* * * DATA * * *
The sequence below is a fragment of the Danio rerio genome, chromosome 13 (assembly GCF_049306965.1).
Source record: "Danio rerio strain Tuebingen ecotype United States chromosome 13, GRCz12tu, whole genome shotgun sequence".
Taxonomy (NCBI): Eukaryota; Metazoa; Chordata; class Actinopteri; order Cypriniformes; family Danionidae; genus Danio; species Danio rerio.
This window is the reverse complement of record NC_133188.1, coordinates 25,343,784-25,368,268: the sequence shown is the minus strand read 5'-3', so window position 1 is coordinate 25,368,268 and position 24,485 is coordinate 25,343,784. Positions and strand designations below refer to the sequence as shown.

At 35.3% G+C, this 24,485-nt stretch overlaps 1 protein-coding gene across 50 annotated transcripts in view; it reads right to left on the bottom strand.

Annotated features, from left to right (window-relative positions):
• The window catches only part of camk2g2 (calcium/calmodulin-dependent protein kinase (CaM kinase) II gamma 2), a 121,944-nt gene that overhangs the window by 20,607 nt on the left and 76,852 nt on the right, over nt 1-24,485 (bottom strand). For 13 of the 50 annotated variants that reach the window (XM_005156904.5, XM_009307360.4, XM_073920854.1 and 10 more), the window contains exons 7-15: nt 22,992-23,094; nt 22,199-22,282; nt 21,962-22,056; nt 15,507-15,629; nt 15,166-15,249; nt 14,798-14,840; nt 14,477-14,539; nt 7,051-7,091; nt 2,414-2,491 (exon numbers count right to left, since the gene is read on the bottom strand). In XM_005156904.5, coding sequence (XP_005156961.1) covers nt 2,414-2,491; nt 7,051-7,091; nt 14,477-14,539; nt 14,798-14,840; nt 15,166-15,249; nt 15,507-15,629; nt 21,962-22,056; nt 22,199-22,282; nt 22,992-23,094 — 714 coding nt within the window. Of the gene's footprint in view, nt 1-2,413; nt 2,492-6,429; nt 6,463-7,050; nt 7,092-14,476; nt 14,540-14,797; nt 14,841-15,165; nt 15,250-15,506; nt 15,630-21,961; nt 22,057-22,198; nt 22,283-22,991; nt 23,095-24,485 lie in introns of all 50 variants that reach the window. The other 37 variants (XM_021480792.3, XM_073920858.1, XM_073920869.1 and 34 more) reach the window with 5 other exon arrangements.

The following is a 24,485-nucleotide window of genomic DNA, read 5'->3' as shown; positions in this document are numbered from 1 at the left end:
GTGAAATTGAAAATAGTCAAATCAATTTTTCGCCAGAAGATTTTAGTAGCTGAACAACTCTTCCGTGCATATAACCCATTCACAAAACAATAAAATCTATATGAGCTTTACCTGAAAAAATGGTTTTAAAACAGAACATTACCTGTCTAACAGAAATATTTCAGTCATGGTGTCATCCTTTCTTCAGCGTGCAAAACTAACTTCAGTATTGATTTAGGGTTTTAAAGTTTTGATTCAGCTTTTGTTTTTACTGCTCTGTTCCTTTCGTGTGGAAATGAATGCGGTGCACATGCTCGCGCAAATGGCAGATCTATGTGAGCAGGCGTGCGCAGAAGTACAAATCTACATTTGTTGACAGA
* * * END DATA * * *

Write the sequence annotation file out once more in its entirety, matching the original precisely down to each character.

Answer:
The sequence below is a fragment of the Danio rerio genome, chromosome 13 (assembly GCF_049306965.1).
Source record: "Danio rerio strain Tuebingen ecotype United States chromosome 13, GRCz12tu, whole genome shotgun sequence".
Taxonomy (NCBI): Eukaryota; Metazoa; Chordata; class Actinopteri; order Cypriniformes; family Danionidae; genus Danio; species Danio rerio.
This window is the reverse complement of record NC_133188.1, coordinates 25,343,784-25,368,268: the sequence shown is the minus strand read 5'-3', so window position 1 is coordinate 25,368,268 and position 24,485 is coordinate 25,343,784. Positions and strand designations below refer to the sequence as shown.

At 35.3% G+C, this 24,485-nt stretch overlaps 1 protein-coding gene across 50 annotated transcripts in view; it reads right to left on the bottom strand.

Annotated features, from left to right (window-relative positions):
• The window catches only part of camk2g2 (calcium/calmodulin-dependent protein kinase (CaM kinase) II gamma 2), a 121,944-nt gene that overhangs the window by 20,607 nt on the left and 76,852 nt on the right, over nt 1-24,485 (bottom strand). For 13 of the 50 annotated variants that reach the window (XM_005156904.5, XM_009307360.4, XM_073920854.1 and 10 more), the window contains exons 7-15: nt 22,992-23,094; nt 22,199-22,282; nt 21,962-22,056; nt 15,507-15,629; nt 15,166-15,249; nt 14,798-14,840; nt 14,477-14,539; nt 7,051-7,091; nt 2,414-2,491 (exon numbers count right to left, since the gene is read on the bottom strand). In XM_005156904.5, coding sequence (XP_005156961.1) covers nt 2,414-2,491; nt 7,051-7,091; nt 14,477-14,539; nt 14,798-14,840; nt 15,166-15,249; nt 15,507-15,629; nt 21,962-22,056; nt 22,199-22,282; nt 22,992-23,094 — 714 coding nt within the window. Of the gene's footprint in view, nt 1-2,413; nt 2,492-6,429; nt 6,463-7,050; nt 7,092-14,476; nt 14,540-14,797; nt 14,841-15,165; nt 15,250-15,506; nt 15,630-21,961; nt 22,057-22,198; nt 22,283-22,991; nt 23,095-24,485 lie in introns of all 50 variants that reach the window. The other 37 variants (XM_021480792.3, XM_073920858.1, XM_073920869.1 and 34 more) reach the window with 5 other exon arrangements.

The following is a 24,485-nucleotide window of genomic DNA, read 5'->3' as shown; positions in this document are numbered from 1 at the left end:
GTGAAATTGAAAATAGTCAAATCAATTTTTCGCCAGAAGATTTTAGTAGCTGAACAACTCTTCCGTGCATATAACCCATTCACAAAACAATAAAATCTATATGAGCTTTACCTGAAAAAATGGTTTTAAAACAGAACATTACCTGTCTAACAGAAATATTTCAGTCATGGTGTCATCCTTTCTTCAGCGTGCAAAACTAACTTCAGTATTGATTTAGGGTTTTAAAGTTTTGATTCAGCTTTTGTTTTTACTGCTCTGTTCCTTTCGTGTGGAAATGAATGCGGTGCACATGCTCGCGCAAATGGCAGATCTATGTGAGCAGGCGTGCGCAGAAGTACAAATCTACATTTGTTGACAGA